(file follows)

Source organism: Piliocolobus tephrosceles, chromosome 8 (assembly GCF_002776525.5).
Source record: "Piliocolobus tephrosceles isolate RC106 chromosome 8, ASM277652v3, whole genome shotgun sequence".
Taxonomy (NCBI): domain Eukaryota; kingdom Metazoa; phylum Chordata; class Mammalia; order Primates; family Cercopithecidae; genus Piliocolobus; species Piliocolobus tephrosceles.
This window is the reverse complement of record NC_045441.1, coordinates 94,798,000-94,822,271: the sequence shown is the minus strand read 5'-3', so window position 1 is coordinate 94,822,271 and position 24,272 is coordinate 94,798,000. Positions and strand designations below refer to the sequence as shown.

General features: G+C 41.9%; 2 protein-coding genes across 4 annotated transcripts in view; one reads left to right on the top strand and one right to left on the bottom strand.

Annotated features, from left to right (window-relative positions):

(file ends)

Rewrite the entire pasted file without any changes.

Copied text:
Source organism: Piliocolobus tephrosceles, chromosome 8 (assembly GCF_002776525.5).
Source record: "Piliocolobus tephrosceles isolate RC106 chromosome 8, ASM277652v3, whole genome shotgun sequence".
Taxonomy (NCBI): domain Eukaryota; kingdom Metazoa; phylum Chordata; class Mammalia; order Primates; family Cercopithecidae; genus Piliocolobus; species Piliocolobus tephrosceles.
This window is the reverse complement of record NC_045441.1, coordinates 94,798,000-94,822,271: the sequence shown is the minus strand read 5'-3', so window position 1 is coordinate 94,822,271 and position 24,272 is coordinate 94,798,000. Positions and strand designations below refer to the sequence as shown.

General features: G+C 41.9%; 2 protein-coding genes across 4 annotated transcripts in view; one reads left to right on the top strand and one right to left on the bottom strand.

Annotated features, from left to right (window-relative positions):